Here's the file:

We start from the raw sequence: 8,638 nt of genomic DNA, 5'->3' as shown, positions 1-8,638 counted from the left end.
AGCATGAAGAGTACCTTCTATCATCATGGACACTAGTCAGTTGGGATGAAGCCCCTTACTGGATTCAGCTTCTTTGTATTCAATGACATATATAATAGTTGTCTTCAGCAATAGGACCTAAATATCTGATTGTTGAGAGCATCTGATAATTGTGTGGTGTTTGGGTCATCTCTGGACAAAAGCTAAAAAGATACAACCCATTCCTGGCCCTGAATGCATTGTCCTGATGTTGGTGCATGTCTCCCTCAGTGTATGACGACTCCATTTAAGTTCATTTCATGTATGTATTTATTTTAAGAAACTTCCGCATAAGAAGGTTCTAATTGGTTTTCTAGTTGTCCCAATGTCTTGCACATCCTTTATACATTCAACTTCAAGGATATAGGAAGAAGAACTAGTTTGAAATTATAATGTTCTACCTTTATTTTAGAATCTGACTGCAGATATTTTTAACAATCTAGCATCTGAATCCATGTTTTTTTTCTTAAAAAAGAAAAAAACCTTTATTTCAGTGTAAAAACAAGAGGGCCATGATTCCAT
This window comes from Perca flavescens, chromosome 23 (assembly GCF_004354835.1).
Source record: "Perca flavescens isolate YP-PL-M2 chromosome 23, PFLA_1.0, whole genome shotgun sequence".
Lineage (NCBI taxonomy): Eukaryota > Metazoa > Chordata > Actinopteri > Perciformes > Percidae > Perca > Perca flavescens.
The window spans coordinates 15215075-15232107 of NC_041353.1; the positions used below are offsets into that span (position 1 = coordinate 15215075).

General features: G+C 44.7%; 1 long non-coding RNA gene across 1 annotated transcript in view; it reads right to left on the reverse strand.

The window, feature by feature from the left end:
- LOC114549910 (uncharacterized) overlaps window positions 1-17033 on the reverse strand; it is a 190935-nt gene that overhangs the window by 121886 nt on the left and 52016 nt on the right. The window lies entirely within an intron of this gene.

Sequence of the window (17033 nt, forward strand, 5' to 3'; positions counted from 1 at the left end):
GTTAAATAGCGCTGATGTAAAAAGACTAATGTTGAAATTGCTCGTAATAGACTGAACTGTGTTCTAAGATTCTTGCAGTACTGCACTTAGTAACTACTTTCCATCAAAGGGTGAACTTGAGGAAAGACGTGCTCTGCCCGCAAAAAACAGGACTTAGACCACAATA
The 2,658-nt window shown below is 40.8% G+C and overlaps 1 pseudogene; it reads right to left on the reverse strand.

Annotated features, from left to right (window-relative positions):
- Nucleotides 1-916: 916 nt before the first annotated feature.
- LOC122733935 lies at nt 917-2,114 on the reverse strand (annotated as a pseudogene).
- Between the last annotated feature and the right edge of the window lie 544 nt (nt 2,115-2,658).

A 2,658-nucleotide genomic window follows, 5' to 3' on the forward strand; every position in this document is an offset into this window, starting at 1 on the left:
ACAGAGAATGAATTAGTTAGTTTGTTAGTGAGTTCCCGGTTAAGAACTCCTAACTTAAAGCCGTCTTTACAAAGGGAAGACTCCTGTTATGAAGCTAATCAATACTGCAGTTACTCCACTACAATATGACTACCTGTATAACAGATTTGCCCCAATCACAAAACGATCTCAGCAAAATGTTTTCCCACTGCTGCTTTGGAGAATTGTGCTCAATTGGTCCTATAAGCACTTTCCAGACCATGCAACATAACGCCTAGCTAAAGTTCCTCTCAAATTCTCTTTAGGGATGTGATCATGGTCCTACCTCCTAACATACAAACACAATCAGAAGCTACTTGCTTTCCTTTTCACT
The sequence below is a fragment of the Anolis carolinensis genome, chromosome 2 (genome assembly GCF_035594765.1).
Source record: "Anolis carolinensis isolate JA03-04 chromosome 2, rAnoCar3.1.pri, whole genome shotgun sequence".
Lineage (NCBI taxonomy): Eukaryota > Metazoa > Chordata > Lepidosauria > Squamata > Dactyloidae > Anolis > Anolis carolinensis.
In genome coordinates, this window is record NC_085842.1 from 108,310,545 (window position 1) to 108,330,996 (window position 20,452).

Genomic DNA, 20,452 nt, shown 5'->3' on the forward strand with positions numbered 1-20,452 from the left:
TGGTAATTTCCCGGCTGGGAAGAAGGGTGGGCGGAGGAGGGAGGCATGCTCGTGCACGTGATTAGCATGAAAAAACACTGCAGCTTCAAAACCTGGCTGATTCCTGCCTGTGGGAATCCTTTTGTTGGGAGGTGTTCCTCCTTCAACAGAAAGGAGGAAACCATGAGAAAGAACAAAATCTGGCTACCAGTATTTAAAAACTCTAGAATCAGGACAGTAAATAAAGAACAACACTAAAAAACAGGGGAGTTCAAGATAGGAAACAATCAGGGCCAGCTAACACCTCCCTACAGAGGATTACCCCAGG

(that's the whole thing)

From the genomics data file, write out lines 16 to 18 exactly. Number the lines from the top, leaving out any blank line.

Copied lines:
- Between the last annotated feature and the right edge of the window lie 544 nt (nt 2,115-2,658).

A 2,658-nucleotide genomic window follows, 5' to 3' on the forward strand; every position in this document is an offset into this window, starting at 1 on the left:
ACAGAGAATGAATTAGTTAGTTTGTTAGTGAGTTCCCGGTTAAGAACTCCTAACTTAAAGCCGTCTTTACAAAGGGAAGACTCCTGTTATGAAGCTAATCAATACTGCAGTTACTCCACTACAATATGACTACCTGTATAACAGATTTGCCCCAATCACAAAACGATCTCAGCAAAATGTTTTCCCACTGCTGCTTTGGAGAATTGTGCTCAATTGGTCCTATAAGCACTTTCCAGACCATGCAACATAACGCCTAGCTAAAGTTCCTCTCAAATTCTCTTTAGGGATGTGATCATGGTCCTACCTCCTAACATACAAACACAATCAGAAGCTACTTGCTTTCCTTTTCACT